ATLANTA — Yoenis Cespedes is thinking about playing golf again.
He gave up his other favorite sport months ago to afford his injury-prone legs additional rest, but now, desperate to escape his deep slump, he’s having second thoughts.
Golf was always his answer to previous slow stretches, and it might be the answer again.
“I’m still too lost,” Cespedes said late Friday night through an interpreter.
Minutes removed from his third game-winning hit in a dozen days, Cespedes was a man without answers for his weekslong struggles in his paradoxical season.
He struck out four times before his extra-inning dramatics Friday. Entering play Saturday, he led the major leagues in strikeouts with 34 and was hitting .208.
Yet he was tied for fourth in the bigs with 18 RBIs — six of which gave the Mets a lead — and had four home runs, tied with Asdrubal Cabrera for the team lead.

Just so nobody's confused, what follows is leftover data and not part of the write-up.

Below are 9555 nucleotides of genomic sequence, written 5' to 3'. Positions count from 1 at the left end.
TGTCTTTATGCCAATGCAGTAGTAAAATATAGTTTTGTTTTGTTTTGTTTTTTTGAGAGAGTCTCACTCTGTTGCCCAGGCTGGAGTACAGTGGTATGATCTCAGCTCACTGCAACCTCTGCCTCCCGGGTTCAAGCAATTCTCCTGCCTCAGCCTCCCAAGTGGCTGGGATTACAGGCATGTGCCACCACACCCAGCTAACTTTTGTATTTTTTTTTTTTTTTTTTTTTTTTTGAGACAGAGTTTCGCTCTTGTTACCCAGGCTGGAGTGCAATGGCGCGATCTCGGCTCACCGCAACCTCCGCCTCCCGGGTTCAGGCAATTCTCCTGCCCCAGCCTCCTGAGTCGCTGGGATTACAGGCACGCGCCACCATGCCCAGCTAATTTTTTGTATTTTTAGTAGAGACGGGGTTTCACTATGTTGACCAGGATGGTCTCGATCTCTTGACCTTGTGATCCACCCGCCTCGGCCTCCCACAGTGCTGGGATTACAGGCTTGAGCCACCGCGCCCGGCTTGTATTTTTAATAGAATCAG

Cespedes said the issue is his timing and his front shoulder flying open. When he swung a golf club regularly, it helped him keep his hands close to his body, which he wants to do when swinging a bat.
“That helped me a lot,” Cespedes said.
In years past, Cespedes’ routine included a lot of golf and watching video of just one at-bat against that game’s opposing starting pitcher.
This year, it has been no golf and lots of video (a normal piece of preparation for the modern-day ballplayer). Cespedes said he asks the Mets’ video department for his at-bats from 2015 — his best year as a big-leaguer — to compare his mechanics then to what he is doing at the plate now.
The homework hasn’t worked. Cespedes had a solid six games to begin the season, but in two weeks since and through his game-winner Friday, he was 10-for-55 (.182) with a .465 OPS. He had 25 strikeouts to two walks in that period.
Mickey Callaway commended Cespedes for, despite his struggles, sticking with a consistent offensive approach.
“You see Ces come in every day and whether things are going good or bad, he’s the same guy,” Cespedes said. “He just comes here to play baseball. You can tell he loves it. And that approach usually ends up working out in the long run.”